Impact of Greta Thunberg’s No Fly Movement on Swedish air sector: Can India emulate this?

flight

By Shelly*

“Flygskam”, or flight shame is a movement which have gained enough buzz in Sweden to make people stay on the ground and be shameful of air travel. Flygskam encourages people to take train over plane to lower carbon emissions.

Commercial flights currently make up around 2.5% of global carbon emissions, which is certain to be increased with increase in volume of air travel. According to European Environment Agency, an average plane trip emits 285 grams of carbon dioxide, while similar train journey would emit only 14 grams. Therefore, taking a train over plane does save the environment.

The movement was started by 16-year old climate activist Greta Thunberg, when she refused to travel by plane to the World Economic Forum conference in Davos from Stockholm and instead took train. Since then, hashtags #Flygskam and #stayonthergound has taken hold of social media.

The buzz created by the movement is actually having an impact on the Swedish air sector. Passenger numbers at Swedish airports have declined by 8% till April 2019 as compared to last year. The first quarter air passenger’s volume fell by 5% in first quarter while rest of the Europe’s passengers’ numbers rose by 4.4%.

The domestic flights have taken a big blow as compared to international with passenger numbers down by 15% in April alone. This fall in domestic flights could be due to other factors as well.

However, a recent survey suggests ‘Flygskam’ is an important contributor, a quarter of swedes said they are not flying to save the planet. Rickard Gustafson, the chief executive of SAS, one of Scandinavian largest airlines blamed Flygskam movement, saying that he is convinced that the movement is behind the fall of air travel in Sweden.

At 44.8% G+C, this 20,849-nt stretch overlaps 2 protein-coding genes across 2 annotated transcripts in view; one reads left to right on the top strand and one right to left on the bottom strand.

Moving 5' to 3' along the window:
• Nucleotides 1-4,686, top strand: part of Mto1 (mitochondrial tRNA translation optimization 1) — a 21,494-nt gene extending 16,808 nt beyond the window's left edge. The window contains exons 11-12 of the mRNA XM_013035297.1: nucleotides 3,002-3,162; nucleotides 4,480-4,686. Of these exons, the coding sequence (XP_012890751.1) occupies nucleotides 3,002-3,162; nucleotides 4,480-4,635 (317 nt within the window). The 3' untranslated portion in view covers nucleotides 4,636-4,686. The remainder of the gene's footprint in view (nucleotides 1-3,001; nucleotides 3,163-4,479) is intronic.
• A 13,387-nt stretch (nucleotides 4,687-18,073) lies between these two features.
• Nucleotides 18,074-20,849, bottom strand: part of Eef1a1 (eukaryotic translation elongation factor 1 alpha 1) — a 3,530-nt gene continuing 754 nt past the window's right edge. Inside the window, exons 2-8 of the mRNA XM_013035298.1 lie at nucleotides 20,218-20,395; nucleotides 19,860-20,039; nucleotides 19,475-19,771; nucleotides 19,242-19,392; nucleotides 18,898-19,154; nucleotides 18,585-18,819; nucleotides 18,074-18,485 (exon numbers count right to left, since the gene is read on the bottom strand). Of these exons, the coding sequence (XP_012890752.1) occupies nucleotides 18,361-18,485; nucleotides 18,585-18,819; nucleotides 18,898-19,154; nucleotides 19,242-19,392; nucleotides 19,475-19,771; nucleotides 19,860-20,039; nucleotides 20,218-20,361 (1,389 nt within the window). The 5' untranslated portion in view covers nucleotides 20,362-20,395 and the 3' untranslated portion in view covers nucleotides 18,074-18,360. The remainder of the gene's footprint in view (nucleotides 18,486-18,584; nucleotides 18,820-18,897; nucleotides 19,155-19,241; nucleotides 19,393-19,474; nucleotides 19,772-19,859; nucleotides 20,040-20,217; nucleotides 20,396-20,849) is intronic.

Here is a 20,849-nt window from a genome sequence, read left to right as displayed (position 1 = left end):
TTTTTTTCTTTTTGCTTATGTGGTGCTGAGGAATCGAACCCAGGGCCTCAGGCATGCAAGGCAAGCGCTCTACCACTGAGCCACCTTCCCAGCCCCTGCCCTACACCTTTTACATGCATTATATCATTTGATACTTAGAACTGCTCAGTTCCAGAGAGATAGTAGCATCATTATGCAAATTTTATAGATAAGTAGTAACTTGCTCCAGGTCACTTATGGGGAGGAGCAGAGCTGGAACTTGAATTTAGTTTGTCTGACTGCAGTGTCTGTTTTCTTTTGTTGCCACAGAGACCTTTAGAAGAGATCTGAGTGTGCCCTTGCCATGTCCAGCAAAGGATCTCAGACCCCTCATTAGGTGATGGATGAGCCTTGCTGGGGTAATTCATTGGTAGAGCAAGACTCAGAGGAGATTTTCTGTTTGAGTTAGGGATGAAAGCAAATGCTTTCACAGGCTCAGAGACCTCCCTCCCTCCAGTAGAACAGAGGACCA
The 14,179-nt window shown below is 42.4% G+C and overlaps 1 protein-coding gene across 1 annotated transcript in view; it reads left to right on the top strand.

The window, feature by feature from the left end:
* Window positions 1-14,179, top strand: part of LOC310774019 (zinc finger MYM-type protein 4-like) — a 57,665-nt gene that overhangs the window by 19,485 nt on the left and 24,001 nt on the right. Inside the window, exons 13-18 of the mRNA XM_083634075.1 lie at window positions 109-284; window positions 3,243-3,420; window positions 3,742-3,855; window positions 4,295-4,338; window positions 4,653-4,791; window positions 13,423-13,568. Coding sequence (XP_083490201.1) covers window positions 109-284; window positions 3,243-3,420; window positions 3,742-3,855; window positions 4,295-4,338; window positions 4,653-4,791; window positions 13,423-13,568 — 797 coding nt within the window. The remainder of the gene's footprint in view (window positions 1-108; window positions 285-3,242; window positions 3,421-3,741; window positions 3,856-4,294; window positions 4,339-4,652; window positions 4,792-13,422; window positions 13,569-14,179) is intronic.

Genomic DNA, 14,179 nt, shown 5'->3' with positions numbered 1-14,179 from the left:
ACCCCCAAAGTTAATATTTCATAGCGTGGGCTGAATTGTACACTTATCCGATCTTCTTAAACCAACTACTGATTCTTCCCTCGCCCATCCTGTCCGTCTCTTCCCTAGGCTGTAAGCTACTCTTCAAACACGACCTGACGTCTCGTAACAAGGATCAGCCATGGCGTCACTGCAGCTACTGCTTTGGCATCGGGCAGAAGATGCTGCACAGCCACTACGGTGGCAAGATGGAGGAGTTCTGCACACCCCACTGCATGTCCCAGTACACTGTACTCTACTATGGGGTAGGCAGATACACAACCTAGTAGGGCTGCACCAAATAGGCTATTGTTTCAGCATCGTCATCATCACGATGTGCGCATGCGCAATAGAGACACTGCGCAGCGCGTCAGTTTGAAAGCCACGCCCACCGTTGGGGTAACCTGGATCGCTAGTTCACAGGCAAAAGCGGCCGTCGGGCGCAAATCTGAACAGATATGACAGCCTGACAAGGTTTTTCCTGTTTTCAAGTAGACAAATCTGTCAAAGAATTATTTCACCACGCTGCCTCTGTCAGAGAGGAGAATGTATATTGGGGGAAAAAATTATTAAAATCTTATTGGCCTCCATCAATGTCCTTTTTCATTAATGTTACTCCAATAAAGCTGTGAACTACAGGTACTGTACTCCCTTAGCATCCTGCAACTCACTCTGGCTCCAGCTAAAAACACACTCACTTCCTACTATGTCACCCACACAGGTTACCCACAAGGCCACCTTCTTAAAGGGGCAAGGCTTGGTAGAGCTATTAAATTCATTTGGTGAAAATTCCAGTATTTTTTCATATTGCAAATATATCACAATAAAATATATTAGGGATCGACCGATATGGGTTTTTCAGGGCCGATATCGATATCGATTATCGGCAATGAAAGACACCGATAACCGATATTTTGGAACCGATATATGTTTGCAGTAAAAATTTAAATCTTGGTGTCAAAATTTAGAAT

So, the question arises, can such a movement be emulated in a developing country like India? One-word answer would be, MAYBE. A country like Sweden have developed air and rail transport sectors allowing people to actually make a switch.

While a country like India is still developing these sectors and taking train over plane couldn’t always be an option due to various inherent geographical complexities. Also, rail trips within India can be long crossing at least 24 hours in long distance journeys which an average flight would take 3-4 hours.

But the Swedish change was also difficult as Swedes were the highest air travellers in the world, traveling five times more than the world average. As no change is easy; Indian air travellers could also try by not completely abstaining from air travel but preferring train over plane whenever possible to make their bit in saving the planet.

*Student of PGP-2 at the Indian Institute of Management-Ahmedabad. Contact: p18shelly@iima.ac.in

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